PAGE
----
Journal of the National Cancer Institute. (2012, August 2). Plant-based compound slows breast cancer in a mouse model. ScienceDaily. Retrieved November 28, 2014 from www.sciencedaily.com/releases/2012/08/120802183942.htm
Journal of the National Cancer Institute. "Plant-based compound slows breast cancer in a mouse model." ScienceDaily. www.sciencedaily.com/releases/2012/08/120802183942.htm (accessed November 28, 2014).

Share This


More From ScienceDaily



More Plants & Animals News

Friday, November 28, 2014

Featured Research

from universities, journals, and other organizations


Featured Videos

from AP, Reuters, AFP, and other news services

New Dinosaur Species Found in Museum Collection

New Dinosaur Species Found in Museum Collection

Reuters - Innovations Video Online (Nov. 27, 2014) A British palaeontologist has discovered a new species of dinosaur while studying fossils in a Canadian museum. Pentaceratops aquilonius was related to Triceratops and lived at the end of the Cretaceous Period, around 75 million years ago. Jim Drury has more. Video provided by Reuters
Powered by NewsLook.com
Classic Hollywood Memorabilia Goes Under the Hammer

Classic Hollywood Memorabilia Goes Under the Hammer

Reuters - Entertainment Video Online (Nov. 26, 2014) The iconic piano from "Casablanca" and the Cowardly Lion suit from "The Wizard of Oz" fetch millions at auction. Sara Hemrajani reports. Video provided by Reuters
Powered by NewsLook.com
Pet Dogs to Be Used in Anti-Ageing Trial

Pet Dogs to Be Used in Anti-Ageing Trial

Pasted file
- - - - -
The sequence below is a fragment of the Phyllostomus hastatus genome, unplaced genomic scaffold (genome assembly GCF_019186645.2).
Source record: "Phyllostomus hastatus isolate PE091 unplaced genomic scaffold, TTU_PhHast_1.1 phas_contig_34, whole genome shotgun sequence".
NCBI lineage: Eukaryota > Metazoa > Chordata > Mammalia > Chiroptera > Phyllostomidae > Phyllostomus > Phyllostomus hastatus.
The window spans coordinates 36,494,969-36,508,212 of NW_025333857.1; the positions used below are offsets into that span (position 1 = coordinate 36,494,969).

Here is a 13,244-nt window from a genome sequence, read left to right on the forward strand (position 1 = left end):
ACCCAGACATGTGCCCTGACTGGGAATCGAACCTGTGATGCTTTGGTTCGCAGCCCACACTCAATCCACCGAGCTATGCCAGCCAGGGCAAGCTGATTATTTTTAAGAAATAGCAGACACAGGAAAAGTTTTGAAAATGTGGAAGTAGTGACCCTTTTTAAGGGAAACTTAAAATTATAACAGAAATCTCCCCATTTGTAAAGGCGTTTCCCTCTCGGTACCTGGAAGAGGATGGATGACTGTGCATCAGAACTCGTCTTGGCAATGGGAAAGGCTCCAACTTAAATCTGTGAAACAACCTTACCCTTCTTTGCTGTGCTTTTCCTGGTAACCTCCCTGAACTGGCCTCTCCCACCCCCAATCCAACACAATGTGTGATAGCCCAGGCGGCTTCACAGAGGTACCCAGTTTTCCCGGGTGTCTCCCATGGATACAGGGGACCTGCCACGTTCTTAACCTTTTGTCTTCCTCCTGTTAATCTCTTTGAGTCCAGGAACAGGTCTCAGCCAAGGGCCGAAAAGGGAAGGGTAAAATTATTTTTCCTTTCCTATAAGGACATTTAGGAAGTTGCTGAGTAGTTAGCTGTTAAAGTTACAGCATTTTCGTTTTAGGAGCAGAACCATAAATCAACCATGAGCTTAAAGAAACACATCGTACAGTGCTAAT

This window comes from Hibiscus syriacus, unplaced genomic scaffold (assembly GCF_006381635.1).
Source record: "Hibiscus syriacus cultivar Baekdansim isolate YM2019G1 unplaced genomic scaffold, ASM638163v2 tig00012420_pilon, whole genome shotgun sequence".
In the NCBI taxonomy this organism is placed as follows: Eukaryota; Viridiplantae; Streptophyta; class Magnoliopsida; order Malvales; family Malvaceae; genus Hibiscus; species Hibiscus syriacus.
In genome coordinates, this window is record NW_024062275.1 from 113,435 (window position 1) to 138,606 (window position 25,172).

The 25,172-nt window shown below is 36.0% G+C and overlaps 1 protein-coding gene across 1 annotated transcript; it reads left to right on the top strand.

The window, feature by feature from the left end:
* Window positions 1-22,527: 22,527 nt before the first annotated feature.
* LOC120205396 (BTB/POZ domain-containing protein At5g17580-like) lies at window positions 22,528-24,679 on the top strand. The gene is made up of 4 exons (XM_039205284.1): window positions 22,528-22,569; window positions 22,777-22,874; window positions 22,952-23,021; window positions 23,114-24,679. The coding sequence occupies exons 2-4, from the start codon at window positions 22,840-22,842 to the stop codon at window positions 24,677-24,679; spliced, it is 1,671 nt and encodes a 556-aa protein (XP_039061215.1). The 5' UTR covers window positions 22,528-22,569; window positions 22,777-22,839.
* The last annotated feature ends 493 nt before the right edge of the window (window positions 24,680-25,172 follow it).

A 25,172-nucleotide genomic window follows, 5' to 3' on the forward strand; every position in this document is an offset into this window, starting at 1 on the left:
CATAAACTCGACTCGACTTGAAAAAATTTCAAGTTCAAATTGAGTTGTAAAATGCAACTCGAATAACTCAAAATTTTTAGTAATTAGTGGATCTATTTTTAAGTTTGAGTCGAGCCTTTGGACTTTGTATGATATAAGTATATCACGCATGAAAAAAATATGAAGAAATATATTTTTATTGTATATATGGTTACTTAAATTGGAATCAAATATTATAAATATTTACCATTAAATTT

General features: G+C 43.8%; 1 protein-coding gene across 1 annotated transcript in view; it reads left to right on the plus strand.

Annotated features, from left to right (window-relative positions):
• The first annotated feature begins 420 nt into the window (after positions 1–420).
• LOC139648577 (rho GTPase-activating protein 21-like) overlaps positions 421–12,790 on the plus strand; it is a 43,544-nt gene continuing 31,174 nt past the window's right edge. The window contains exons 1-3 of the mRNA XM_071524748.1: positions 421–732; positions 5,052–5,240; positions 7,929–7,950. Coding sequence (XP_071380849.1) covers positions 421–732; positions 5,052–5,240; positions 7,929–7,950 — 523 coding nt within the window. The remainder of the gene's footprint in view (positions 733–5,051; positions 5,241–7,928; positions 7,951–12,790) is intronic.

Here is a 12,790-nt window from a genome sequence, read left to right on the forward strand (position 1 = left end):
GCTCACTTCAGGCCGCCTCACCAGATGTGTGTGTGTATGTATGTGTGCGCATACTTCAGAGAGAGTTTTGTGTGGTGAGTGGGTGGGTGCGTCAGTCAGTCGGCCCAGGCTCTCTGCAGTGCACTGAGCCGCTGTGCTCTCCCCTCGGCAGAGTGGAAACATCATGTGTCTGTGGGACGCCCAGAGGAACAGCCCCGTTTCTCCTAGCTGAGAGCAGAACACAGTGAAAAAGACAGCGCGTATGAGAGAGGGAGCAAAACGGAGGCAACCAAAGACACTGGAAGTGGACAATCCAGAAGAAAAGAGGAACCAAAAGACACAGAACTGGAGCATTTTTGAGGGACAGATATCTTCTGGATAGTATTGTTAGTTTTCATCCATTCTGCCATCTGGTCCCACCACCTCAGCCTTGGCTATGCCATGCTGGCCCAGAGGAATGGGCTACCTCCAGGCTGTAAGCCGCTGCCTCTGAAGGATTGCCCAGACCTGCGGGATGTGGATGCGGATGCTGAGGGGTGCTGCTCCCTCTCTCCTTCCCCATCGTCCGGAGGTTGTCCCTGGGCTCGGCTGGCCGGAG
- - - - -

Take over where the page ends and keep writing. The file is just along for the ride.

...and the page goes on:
Reuters - Innovations Video Online (Nov. 26, 2014) Researchers in the United States are preparing to discover whether a drug commonly used in human organ transplants can extend the lifespan and health quality of pet dogs. Video provided by Reuters
Powered by NewsLook.com
From Popcorn To Vending Snacks: FDA Ups Calorie Count Rules

From Popcorn To Vending Snacks: FDA Ups Calorie Count Rules

Newsy (Nov. 25, 2014) The US FDA is announcing new calorie rules on Tuesday that will require everywhere from theaters to vending machines to include calorie counts. Video provided by Newsy
Powered by NewsLook.com

Search ScienceDaily

Number of stories in archives: 140,361

Find with keyword(s):
Enter a keyword or phrase to search ScienceDaily for related topics and research stories.

Save/Print:
Share:

Breaking News:

Strange & Offbeat Stories


Plants & Animals

Earth & Climate

Fossils & Ruins

In Other News

... from NewsDaily.com

Science News

Health News

Environment News

Technology News



Save/Print:
Share:

Free Subscriptions


Get the latest science news with ScienceDaily's free email newsletters, updated daily and weekly. Or view hourly updated newsfeeds in your RSS reader:

Get Social & Mobile


Keep up to date with the latest news from ScienceDaily via social networks and mobile apps:

Have Feedback?


Tell us what you think of ScienceDaily -- we welcome both positive and negative comments. Have any problems using the site? Questions?
Mobile: iPhone Android Web
Follow: Facebook Twitter Google+
Subscribe: RSS Feeds Email Newsletters
Latest Headlines Health & Medicine Mind & Brain Space & Time Matter & Energy Computers & Math Plants & Animals Earth & Climate Fossils & Ruins